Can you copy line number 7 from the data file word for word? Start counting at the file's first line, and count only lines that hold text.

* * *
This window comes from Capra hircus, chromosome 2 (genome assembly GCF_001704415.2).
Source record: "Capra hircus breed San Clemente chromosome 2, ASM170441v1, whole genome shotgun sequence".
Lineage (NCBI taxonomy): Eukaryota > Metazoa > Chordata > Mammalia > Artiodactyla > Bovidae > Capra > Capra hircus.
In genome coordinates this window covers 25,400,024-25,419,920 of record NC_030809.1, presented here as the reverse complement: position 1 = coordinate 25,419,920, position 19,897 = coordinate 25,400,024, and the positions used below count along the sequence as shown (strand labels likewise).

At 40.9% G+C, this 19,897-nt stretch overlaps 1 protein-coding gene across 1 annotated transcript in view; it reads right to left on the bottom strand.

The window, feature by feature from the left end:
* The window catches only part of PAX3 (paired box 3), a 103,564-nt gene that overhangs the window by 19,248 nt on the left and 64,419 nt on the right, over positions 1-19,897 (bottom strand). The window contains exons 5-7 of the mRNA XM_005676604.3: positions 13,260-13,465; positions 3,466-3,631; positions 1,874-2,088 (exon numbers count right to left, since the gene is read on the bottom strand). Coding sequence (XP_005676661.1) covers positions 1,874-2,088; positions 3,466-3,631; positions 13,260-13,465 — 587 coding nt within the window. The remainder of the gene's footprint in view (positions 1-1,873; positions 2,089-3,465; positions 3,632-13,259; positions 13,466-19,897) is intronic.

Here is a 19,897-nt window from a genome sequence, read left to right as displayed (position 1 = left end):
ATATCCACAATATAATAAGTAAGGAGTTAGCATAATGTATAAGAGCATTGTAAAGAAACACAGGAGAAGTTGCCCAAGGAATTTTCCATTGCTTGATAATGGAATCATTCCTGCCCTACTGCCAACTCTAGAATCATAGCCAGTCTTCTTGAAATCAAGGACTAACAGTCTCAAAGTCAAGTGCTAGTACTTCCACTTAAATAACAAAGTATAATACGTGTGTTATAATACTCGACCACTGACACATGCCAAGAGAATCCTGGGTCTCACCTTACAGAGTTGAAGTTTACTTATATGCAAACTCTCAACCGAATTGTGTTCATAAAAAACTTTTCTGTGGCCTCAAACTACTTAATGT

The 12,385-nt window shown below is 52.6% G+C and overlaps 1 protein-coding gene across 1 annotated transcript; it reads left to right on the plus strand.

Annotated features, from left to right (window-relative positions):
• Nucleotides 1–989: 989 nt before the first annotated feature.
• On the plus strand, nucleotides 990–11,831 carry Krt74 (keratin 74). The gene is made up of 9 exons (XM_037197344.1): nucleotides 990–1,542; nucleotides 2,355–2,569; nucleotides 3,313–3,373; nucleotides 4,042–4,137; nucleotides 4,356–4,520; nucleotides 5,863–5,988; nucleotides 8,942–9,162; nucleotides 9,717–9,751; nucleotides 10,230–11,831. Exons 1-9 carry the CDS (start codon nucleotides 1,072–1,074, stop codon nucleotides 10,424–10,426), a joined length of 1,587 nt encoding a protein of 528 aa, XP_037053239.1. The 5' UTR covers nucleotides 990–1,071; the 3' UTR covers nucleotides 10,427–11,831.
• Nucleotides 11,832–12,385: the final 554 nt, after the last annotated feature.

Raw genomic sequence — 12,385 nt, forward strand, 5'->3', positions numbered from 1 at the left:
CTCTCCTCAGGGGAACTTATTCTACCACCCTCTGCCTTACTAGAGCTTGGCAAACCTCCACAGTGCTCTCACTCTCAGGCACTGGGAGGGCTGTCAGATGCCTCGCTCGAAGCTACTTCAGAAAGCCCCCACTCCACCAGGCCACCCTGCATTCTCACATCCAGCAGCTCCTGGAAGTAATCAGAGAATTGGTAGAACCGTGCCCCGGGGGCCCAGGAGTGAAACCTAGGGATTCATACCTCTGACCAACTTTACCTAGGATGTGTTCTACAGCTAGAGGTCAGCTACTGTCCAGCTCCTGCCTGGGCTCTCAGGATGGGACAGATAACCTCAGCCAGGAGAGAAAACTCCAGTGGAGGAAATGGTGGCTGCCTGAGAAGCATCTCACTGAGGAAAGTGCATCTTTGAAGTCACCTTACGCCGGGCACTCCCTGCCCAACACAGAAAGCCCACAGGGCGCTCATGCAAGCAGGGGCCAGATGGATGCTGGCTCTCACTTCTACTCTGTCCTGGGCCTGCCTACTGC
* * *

* The window catches only part of PAX3 (paired box 3), a 103,564-nt gene that overhangs the window by 19,248 nt on the left and 64,419 nt on the right, over positions 1-19,897 (bottom strand). The window contains exons 5-7 of the mRNA XM_005676604.3: positions 13,260-13,465; positions 3,466-3,631; positions 1,874-2,088 (exon numbers count right to left, since the gene is read on the bottom strand). Coding sequence (XP_005676661.1) covers positions 1,874-2,088; positions 3,466-3,631; positions 13,260-13,465 — 587 coding nt within the window. The remainder of the gene's footprint in view (positions 1-1,873; positions 2,089-3,465; positions 3,632-13,259; positions 13,466-19,897) is intronic.